Odin, I find, is nothing if not patient, even if He does not seem it in the moment.  In my view He takes to crafting people not unlike bonsai trees or well-tended oaks: slowly, snipping off bits here and there until the essential tree is fashioned or revealed.  He does this by what means He has handy, what means I give Him readily, and what means He demands of me.  I don’t always like how He prunes me, but then again, what being likes to lose limbs?  I do trust Him, wholly, even if I am scared and uncertain while waiting to see where the shears will snip.

The Importance of Down Time

*Yet another post culled from the draft bin.  ^_^

Down time is precious.  Sometimes, in the midst of life and wanting to do so much I can lose focus that down time is important.  To take that moment to breathe, or an hour or better to relax, unwind is one of the best gifts I can give myself, and those around me.  Heck, it can even be a gift to my Gods.  It is hard to be mindful when you are moving from anxiety to anxiety or the next “What do I do now?” to “Oh crap, x or y is due soon.”  Sometimes it comes down to just getting my time management to a point where I get the important, must-dos done.  Some of it is breaking down what is important right now, what things can be put off to be done later, and what things have to be put off.  Some of this is determining where I need to step back and say “This is my limit.”  There is always a need for mindfulness, that the relationships I have, human, Divine, and otherwise, need upkeep and work.

There is a part to this that is not often commented on: the Gods, the spirits, and the Ancestors do have patience.  This has been, perhaps as much as kindling deeper relationships with those I worship and ally with, a good deal of my learning experience.  I am not supposed to get everything right now.  I have living, breathing relationships with my Gods and spirits.  In this, I have had to learn, if for nothing else than a kind of patient silence, that sometimes leaving me be is the best thing the Gods, spirits, and Ancestors can do for me.  This forced downtime from direct, head-hitting spiritual dialogue and messages and such has pushed me to cultivate a deeper appreciation of the downtime given to me, and to silence.  I imagine, at times, how much more hectic my life would be if I had as much spiritual activity hitting me from as many directions as I had a year or so ago.  I would likely be very, very stressed in a time I can ill afford it.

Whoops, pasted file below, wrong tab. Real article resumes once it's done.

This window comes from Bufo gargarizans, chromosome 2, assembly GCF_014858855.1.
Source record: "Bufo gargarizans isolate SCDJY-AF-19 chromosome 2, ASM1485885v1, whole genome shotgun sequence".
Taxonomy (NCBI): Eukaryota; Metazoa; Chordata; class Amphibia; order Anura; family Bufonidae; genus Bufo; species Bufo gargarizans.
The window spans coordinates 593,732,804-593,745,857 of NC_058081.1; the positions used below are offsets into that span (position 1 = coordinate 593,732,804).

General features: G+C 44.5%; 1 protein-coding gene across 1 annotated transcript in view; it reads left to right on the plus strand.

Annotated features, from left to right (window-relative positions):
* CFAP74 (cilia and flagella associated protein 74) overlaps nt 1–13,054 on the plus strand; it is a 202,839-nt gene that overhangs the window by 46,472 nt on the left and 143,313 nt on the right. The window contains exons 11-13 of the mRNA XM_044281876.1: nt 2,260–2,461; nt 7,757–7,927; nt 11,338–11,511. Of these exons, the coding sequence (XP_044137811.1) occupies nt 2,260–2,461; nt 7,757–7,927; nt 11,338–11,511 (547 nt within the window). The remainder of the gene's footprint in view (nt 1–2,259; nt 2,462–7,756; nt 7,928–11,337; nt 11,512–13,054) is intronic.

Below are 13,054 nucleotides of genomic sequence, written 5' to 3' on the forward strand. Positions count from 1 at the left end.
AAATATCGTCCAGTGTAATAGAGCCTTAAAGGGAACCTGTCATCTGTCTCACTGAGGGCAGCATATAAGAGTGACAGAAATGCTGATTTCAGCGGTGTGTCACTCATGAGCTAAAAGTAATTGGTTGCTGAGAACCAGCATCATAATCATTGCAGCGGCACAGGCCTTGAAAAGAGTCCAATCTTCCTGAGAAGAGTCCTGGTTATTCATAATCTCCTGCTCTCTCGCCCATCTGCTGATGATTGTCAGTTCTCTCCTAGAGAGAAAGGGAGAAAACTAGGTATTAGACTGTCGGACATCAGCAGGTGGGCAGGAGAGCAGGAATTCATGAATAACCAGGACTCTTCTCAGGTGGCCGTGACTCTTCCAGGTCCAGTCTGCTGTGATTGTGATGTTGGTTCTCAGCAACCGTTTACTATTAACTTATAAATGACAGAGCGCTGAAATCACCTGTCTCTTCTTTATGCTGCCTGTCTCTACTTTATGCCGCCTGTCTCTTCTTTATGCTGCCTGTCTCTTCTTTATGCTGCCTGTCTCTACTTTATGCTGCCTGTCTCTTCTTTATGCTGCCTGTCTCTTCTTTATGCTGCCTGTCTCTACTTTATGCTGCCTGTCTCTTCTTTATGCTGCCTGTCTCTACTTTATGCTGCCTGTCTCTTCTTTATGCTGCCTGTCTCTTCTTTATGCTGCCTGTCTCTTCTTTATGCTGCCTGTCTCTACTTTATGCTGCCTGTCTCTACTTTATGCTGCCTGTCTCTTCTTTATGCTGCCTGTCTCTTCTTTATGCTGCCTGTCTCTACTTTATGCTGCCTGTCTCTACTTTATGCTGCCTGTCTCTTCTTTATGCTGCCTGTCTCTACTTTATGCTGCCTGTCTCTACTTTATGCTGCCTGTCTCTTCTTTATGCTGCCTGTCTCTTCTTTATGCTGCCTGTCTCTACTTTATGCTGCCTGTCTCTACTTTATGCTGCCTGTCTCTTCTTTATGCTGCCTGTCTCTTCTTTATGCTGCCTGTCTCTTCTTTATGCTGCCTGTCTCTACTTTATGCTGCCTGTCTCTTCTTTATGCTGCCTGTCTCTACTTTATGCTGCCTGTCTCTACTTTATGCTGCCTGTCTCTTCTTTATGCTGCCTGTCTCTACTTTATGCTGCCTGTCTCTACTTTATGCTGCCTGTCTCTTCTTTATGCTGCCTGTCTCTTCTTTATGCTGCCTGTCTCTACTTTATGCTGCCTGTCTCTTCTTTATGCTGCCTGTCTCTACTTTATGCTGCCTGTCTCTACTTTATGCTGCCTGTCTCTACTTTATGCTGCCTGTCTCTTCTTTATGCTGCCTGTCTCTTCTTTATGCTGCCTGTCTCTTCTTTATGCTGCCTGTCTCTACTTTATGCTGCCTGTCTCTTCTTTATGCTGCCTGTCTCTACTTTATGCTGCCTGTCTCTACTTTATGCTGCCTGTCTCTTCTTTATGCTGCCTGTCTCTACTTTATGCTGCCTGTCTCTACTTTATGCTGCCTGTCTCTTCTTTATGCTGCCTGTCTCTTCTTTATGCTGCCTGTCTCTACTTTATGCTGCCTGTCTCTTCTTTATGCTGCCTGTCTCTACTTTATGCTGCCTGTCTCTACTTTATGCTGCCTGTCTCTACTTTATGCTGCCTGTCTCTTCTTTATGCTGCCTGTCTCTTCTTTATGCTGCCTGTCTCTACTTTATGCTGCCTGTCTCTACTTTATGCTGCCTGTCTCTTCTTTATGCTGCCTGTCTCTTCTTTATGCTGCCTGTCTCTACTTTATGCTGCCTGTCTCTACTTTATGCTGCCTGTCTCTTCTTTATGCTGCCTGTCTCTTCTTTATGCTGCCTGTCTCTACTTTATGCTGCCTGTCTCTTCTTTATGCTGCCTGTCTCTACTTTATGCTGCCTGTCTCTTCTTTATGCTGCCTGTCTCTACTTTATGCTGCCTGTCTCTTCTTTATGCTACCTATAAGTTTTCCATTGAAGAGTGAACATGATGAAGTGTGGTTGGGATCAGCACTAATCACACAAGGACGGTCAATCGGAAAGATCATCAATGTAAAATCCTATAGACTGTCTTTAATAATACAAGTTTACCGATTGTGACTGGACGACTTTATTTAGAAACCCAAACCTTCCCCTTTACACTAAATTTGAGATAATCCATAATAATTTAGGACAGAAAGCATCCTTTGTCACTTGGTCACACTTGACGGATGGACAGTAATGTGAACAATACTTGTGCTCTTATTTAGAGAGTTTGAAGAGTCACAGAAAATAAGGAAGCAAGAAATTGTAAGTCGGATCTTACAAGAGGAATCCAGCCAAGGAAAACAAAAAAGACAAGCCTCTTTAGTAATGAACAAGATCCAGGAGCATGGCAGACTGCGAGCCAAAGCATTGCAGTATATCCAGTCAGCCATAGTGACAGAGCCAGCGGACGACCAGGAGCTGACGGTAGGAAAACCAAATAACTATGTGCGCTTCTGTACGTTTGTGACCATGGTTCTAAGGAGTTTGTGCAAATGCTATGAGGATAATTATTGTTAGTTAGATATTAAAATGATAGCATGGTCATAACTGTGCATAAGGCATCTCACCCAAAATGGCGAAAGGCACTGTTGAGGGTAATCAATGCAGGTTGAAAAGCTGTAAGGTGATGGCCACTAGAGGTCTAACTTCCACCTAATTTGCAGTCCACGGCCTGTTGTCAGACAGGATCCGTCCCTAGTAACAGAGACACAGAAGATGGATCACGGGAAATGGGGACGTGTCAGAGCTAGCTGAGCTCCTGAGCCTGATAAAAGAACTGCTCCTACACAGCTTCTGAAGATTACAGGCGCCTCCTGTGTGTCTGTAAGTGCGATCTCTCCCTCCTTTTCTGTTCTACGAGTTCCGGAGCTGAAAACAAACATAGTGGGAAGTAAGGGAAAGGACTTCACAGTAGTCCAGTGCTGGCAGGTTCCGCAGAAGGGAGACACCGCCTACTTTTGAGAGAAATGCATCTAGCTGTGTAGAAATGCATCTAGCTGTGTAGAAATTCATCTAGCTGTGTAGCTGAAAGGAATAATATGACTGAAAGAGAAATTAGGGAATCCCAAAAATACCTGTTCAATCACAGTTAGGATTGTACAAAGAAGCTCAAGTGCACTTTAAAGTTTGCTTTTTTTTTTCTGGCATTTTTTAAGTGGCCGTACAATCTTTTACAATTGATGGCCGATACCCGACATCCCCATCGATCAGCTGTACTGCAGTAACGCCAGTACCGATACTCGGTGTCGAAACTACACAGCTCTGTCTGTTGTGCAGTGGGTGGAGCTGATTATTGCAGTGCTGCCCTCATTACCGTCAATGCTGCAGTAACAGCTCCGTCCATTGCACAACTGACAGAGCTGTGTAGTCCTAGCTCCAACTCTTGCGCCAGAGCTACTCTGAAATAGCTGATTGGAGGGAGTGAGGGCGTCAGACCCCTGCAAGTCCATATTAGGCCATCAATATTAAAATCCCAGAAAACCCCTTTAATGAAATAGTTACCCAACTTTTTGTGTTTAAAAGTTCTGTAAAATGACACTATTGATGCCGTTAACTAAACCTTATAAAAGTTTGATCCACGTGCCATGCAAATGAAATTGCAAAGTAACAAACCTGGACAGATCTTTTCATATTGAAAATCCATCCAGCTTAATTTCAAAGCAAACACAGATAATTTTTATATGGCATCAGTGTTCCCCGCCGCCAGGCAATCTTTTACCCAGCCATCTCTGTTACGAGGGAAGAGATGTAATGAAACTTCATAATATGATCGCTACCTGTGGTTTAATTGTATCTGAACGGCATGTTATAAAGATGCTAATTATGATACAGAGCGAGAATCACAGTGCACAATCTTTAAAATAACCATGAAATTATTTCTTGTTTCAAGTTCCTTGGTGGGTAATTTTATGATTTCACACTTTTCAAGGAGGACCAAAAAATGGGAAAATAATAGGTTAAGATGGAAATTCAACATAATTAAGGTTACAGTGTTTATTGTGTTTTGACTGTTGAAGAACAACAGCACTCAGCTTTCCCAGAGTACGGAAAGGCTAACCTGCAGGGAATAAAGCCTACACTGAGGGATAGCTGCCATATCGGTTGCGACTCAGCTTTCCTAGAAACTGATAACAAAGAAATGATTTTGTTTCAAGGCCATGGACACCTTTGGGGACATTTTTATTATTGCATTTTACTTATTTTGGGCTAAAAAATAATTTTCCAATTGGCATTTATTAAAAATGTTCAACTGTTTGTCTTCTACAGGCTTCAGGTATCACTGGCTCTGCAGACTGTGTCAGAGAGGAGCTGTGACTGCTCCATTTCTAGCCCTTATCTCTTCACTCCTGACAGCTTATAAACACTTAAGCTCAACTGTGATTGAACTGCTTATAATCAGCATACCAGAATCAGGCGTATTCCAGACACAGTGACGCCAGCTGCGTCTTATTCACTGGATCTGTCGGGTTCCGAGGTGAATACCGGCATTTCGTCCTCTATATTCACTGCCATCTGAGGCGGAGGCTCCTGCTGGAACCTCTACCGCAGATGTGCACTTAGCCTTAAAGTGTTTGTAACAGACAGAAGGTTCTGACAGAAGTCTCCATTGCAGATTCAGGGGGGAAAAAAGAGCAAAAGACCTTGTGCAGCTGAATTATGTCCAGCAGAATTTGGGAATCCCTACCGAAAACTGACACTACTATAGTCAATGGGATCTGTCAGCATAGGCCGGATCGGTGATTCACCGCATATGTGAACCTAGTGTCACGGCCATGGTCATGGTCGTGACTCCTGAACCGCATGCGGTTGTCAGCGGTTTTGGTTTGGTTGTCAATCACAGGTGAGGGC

This kind of forced spiritual downtime also means I am pushed to refocus on more mundane things, such as career and education, which, to me, are holy in their own right.  It also has moved me into recognizing everyday situations where I can bring my spirituality closer to me.  I prayed to my Ancestors during lunch breaks at work.  I hailed landvaettir at the local college either by saying a short prayer or giving a small salute or something similar as I passed them.  I teach my son and others to honor the Gods, spirits, and Ancestors as I can, and raise him with this path as best I can.  I do nightly prayers, make offerings, and write poetry.  I listen to people when they need help, and live in frith as best as I can.  For every time I screw up, I try to do better.  I’m not the best, not close, but I do as best I can.

Asking more than my best is not something I have heard from my Gods, Ancestors or spirits; that is something I have put on myself.  I am not saying I should not strive to be better; quite the opposite.  That said, expecting more than what I can give is foolish, and overtaxing myself with trying ‘do more’ or anxiety or guilt takes away from those things the Gods already have in front of me.  I would not expect my son to read at a vastly higher level than he can.  Would I want him to?  Yes.  However, that expectation is unrealistic, and if I put that on him, it may turn him off from reading entirely or just burn him out.  So too, with my spiritual work.  Sometimes the Gods are simply saying “you have enough on your plate” and I need to accept that.

Down time is precious in that it gives me time to get my head clear, something that I have needed sorely.  It is precious in that it can make me more receptive of my Gods and more perceptive of my biases, internal dialogues, and when I am ‘clear’ versus ‘muddled’.  It is precious in that when I have down time I can be more honest with myself, and with others, on where things stand.  I might have once recoiled at the thought, but I now view down time as precious sleep that anyone with spiritual engagement needs.  Stay awake for long enough, and you can go mad, or burn out, or simply just fall asleep and/or crash.  I am pretty surly when I have little sleep, and am even more unpleasant when I have not eaten or had coffee.  I am not much different with my spiritual work.